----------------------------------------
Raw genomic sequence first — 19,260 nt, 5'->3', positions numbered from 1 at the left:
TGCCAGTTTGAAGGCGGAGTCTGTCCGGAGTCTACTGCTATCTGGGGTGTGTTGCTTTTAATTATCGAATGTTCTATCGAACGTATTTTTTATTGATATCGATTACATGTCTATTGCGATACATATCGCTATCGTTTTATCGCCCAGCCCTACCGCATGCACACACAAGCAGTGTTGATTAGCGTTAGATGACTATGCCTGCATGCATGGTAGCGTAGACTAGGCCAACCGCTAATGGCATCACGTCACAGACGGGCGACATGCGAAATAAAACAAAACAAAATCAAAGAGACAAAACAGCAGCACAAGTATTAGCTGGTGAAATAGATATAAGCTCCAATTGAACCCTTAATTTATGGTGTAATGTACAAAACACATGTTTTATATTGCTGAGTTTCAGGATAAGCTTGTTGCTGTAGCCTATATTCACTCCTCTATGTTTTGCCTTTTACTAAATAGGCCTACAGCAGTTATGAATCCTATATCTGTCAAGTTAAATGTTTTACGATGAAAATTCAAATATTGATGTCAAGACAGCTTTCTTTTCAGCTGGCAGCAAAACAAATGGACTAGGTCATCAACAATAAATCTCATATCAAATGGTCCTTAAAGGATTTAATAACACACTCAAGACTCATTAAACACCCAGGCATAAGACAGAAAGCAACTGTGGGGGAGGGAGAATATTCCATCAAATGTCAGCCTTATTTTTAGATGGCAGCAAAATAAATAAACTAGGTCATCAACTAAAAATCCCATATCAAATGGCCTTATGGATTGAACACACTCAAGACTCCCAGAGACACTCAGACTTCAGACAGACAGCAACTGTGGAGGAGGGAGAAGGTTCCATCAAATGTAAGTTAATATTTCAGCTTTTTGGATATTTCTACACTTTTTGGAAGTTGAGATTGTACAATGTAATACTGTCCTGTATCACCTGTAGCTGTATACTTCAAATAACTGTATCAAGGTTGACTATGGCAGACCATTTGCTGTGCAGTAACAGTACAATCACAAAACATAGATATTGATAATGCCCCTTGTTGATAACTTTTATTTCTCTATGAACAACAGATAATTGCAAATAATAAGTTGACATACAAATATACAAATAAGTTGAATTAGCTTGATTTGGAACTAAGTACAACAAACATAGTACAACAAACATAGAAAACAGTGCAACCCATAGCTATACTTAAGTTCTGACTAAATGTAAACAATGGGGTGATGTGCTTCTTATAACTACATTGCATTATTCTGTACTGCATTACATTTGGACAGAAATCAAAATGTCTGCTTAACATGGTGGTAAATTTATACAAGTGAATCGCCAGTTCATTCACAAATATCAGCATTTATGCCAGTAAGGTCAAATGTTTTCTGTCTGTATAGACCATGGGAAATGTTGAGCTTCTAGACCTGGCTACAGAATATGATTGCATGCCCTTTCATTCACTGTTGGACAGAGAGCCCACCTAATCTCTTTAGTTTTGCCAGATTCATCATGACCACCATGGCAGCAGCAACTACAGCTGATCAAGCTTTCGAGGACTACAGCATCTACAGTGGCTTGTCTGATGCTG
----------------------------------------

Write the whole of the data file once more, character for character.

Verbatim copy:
Raw genomic sequence first — 19,260 nt, 5'->3', positions numbered from 1 at the left:
TGCCAGTTTGAAGGCGGAGTCTGTCCGGAGTCTACTGCTATCTGGGGTGTGTTGCTTTTAATTATCGAATGTTCTATCGAACGTATTTTTTATTGATATCGATTACATGTCTATTGCGATACATATCGCTATCGTTTTATCGCCCAGCCCTACCGCATGCACACACAAGCAGTGTTGATTAGCGTTAGATGACTATGCCTGCATGCATGGTAGCGTAGACTAGGCCAACCGCTAATGGCATCACGTCACAGACGGGCGACATGCGAAATAAAACAAAACAAAATCAAAGAGACAAAACAGCAGCACAAGTATTAGCTGGTGAAATAGATATAAGCTCCAATTGAACCCTTAATTTATGGTGTAATGTACAAAACACATGTTTTATATTGCTGAGTTTCAGGATAAGCTTGTTGCTGTAGCCTATATTCACTCCTCTATGTTTTGCCTTTTACTAAATAGGCCTACAGCAGTTATGAATCCTATATCTGTCAAGTTAAATGTTTTACGATGAAAATTCAAATATTGATGTCAAGACAGCTTTCTTTTCAGCTGGCAGCAAAACAAATGGACTAGGTCATCAACAATAAATCTCATATCAAATGGTCCTTAAAGGATTTAATAACACACTCAAGACTCATTAAACACCCAGGCATAAGACAGAAAGCAACTGTGGGGGAGGGAGAATATTCCATCAAATGTCAGCCTTATTTTTAGATGGCAGCAAAATAAATAAACTAGGTCATCAACTAAAAATCCCATATCAAATGGCCTTATGGATTGAACACACTCAAGACTCCCAGAGACACTCAGACTTCAGACAGACAGCAACTGTGGAGGAGGGAGAAGGTTCCATCAAATGTAAGTTAATATTTCAGCTTTTTGGATATTTCTACACTTTTTGGAAGTTGAGATTGTACAATGTAATACTGTCCTGTATCACCTGTAGCTGTATACTTCAAATAACTGTATCAAGGTTGACTATGGCAGACCATTTGCTGTGCAGTAACAGTACAATCACAAAACATAGATATTGATAATGCCCCTTGTTGATAACTTTTATTTCTCTATGAACAACAGATAATTGCAAATAATAAGTTGACATACAAATATACAAATAAGTTGAATTAGCTTGATTTGGAACTAAGTACAACAAACATAGTACAACAAACATAGAAAACAGTGCAACCCATAGCTATACTTAAGTTCTGACTAAATGTAAACAATGGGGTGATGTGCTTCTTATAACTACATTGCATTATTCTGTACTGCATTACATTTGGACAGAAATCAAAATGTCTGCTTAACATGGTGGTAAATTTATACAAGTGAATCGCCAGTTCATTCACAAATATCAGCATTTATGCCAGTAAGGTCAAATGTTTTCTGTCTGTATAGACCATGGGAAATGTTGAGCTTCTAGACCTGGCTACAGAATATGATTGCATGCCCTTTCATTCACTGTTGGACAGAGAGCCCACCTAATCTCTTTAGTTTTGCCAGATTCATCATGACCACCATGGCAGCAGCAACTACAGCTGATCAAGCTTTCGAGGACTACAGCATCTACAGTGGCTTGTCTGATGCTG